Gibbon's attack was made to the right of Meade in the same formation by three successive lines of brigades. They did not get beyond the track. The leading brigade was brought to a stop at the railroad embankment by an artillery fire from the enemy behind it and in the woods. Its left was at once thrown into confusion. Another brigade, ordered to its support, soon in turn became disordered, and the greater part of it gave way. The division commander now ordered his last brigade to drive the enemy from his position at the point of the bayonet. After unslinging knapsacks and fixing bayonets, the brigade advanced to the attack with three regiments forming a front and two a rear line. It passed over open ground through the confused, retreating throngs of the other brigades of the division. The rebel fire was so galling that the brigade staggered and the men commenced firing without orders. By strenuous efforts of the officers, however, they were made to discontinue firing and resume the advance vigorously, and, as the brigade neared the embankment, the men with a shout and on a run leaped the ditches, rushed over the track and into the woods beyond, killing a number of the enemy with the bayonet and capturing two hundred prisoners. But the further advance of the brigade was stopped by new forces of the enemy assailing it on both flanks. General Gibbon being wounded and obliged to leave the field at 2:30 P.M., his successor in command, General Taylor, on failing to receive support and being advised of Meade's retrograde movement on his left, ordered the brigade to retreat. It was commanded by Colonel Root, of the 94th New York, and composed of that, the 104th and 105th New York, 107th Pennsylvania, and 16th Massachusetts regiments. I have given these details of its performance because it was the most gallant incident of the whole battle.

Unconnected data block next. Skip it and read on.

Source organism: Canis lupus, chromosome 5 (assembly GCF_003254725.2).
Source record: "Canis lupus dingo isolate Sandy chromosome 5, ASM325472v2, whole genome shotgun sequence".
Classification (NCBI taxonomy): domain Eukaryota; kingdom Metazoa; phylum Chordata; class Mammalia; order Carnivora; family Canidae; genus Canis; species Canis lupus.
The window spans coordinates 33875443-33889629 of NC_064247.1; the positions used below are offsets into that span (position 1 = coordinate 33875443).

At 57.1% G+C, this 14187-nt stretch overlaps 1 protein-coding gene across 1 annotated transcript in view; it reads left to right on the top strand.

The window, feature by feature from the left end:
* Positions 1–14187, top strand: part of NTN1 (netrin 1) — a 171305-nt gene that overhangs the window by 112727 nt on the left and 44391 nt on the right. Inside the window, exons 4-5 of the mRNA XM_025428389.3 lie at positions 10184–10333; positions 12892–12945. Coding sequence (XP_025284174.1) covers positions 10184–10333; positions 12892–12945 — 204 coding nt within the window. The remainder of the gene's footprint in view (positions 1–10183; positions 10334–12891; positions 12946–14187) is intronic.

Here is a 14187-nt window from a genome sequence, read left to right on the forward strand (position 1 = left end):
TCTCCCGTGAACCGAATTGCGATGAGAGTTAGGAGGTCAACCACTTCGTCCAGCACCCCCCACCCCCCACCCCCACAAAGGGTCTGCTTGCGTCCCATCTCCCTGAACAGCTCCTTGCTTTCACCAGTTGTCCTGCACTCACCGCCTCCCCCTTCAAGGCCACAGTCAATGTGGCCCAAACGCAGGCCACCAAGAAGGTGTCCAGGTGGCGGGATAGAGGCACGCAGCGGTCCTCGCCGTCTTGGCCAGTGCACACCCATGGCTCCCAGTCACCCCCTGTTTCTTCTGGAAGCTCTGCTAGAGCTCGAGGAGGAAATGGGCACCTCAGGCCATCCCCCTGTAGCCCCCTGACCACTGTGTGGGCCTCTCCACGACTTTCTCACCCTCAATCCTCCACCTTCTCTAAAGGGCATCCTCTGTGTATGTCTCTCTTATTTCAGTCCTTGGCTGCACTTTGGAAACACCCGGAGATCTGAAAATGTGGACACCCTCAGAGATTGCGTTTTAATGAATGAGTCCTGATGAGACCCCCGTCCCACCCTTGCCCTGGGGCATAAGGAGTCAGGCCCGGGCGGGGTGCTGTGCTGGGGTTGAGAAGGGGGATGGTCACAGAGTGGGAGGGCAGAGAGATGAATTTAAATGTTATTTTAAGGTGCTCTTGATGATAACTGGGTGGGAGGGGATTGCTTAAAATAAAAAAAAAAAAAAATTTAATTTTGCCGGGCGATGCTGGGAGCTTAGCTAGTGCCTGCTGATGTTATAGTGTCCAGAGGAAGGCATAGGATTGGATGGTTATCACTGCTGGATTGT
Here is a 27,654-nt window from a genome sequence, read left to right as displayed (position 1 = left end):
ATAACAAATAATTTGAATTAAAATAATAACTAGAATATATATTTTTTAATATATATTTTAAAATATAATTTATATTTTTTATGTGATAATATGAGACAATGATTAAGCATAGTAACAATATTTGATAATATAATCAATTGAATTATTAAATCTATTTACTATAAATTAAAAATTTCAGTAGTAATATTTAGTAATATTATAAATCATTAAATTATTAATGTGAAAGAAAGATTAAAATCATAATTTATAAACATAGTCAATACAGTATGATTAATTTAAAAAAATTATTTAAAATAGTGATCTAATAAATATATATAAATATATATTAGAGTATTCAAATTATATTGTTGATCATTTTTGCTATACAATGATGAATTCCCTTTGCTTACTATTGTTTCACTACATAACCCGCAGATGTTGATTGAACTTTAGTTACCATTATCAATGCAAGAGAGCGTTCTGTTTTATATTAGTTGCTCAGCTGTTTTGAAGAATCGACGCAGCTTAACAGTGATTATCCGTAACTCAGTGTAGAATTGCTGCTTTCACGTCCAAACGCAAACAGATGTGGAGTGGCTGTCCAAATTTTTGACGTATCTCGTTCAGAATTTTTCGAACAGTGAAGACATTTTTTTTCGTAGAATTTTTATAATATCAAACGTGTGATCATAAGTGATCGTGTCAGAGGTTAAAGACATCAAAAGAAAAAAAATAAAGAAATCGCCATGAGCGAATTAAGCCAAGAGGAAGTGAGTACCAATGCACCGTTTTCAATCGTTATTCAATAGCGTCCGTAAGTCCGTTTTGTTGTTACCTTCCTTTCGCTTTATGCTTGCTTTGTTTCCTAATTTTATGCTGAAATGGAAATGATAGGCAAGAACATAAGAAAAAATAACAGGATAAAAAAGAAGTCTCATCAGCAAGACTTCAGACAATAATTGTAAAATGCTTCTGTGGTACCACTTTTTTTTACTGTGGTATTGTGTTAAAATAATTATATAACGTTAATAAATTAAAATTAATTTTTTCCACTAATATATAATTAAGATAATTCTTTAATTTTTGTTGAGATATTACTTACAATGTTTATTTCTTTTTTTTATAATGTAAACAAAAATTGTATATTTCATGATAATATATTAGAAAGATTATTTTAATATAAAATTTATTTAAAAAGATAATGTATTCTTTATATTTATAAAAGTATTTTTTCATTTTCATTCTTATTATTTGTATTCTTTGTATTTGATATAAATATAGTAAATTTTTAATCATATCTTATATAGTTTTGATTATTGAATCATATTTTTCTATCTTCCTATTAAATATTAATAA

While Meade's division was engaged, General Birney's division of the Third Corps had advanced to its support with three brigades. It did not relieve Meade on the front, but served as a barrier to the enemy's forces that had started in pursuit of our repulsed divisions. Part of Ward's brigade gave way, but the remainder of it, and the other two brigades, rendered splendid service in checking and driving back the foe that was advancing rapidly with triumphant yells. Not only was Meade protected in his retreat, but two regiments of Berry's brigade went to the aid of Gibbon's retiring division. How little power the latter and Meade's had left to stay the hostile pursuit is shown by what General Stoneman says of their condition: “Every effort was made to rally them [the two divisions], but all to no purpose. Regardless of threats and force and deaf to all entreaties, they sullenly and persistently moved to the rear, and were re-formed near the bank of the river by their officers, many of whom used every endeavor to halt their weary and overpowered troops.” It may be added that their retreat left all the artillery that had been in action without any support, so that but for Birney it would have been captured.